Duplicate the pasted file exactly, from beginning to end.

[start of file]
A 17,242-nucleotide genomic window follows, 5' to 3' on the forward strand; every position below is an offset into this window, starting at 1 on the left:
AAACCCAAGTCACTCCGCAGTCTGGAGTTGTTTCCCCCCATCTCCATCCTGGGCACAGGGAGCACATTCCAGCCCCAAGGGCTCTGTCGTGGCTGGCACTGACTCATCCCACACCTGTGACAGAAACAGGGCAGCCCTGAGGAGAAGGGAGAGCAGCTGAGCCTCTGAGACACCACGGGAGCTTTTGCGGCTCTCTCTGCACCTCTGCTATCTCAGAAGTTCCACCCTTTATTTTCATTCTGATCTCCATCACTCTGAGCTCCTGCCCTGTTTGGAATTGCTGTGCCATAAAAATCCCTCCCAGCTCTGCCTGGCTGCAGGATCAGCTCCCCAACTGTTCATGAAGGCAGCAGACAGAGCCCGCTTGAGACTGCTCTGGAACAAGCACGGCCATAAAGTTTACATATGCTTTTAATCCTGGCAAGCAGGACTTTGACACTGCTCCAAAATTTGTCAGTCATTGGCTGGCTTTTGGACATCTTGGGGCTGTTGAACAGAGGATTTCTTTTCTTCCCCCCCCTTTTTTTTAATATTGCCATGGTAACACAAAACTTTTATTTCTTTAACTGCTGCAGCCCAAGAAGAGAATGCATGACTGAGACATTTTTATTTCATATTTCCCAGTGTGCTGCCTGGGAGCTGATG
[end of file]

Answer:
A 17,242-nucleotide genomic window follows, 5' to 3' on the forward strand; every position below is an offset into this window, starting at 1 on the left:
AAACCCAAGTCACTCCGCAGTCTGGAGTTGTTTCCCCCCATCTCCATCCTGGGCACAGGGAGCACATTCCAGCCCCAAGGGCTCTGTCGTGGCTGGCACTGACTCATCCCACACCTGTGACAGAAACAGGGCAGCCCTGAGGAGAAGGGAGAGCAGCTGAGCCTCTGAGACACCACGGGAGCTTTTGCGGCTCTCTCTGCACCTCTGCTATCTCAGAAGTTCCACCCTTTATTTTCATTCTGATCTCCATCACTCTGAGCTCCTGCCCTGTTTGGAATTGCTGTGCCATAAAAATCCCTCCCAGCTCTGCCTGGCTGCAGGATCAGCTCCCCAACTGTTCATGAAGGCAGCAGACAGAGCCCGCTTGAGACTGCTCTGGAACAAGCACGGCCATAAAGTTTACATATGCTTTTAATCCTGGCAAGCAGGACTTTGACACTGCTCCAAAATTTGTCAGTCATTGGCTGGCTTTTGGACATCTTGGGGCTGTTGAACAGAGGATTTCTTTTCTTCCCCCCCCTTTTTTTTAATATTGCCATGGTAACACAAAACTTTTATTTCTTTAACTGCTGCAGCCCAAGAAGAGAATGCATGACTGAGACATTTTTATTTCATATTTCCCAGTGTGCTGCCTGGGAGCTGATG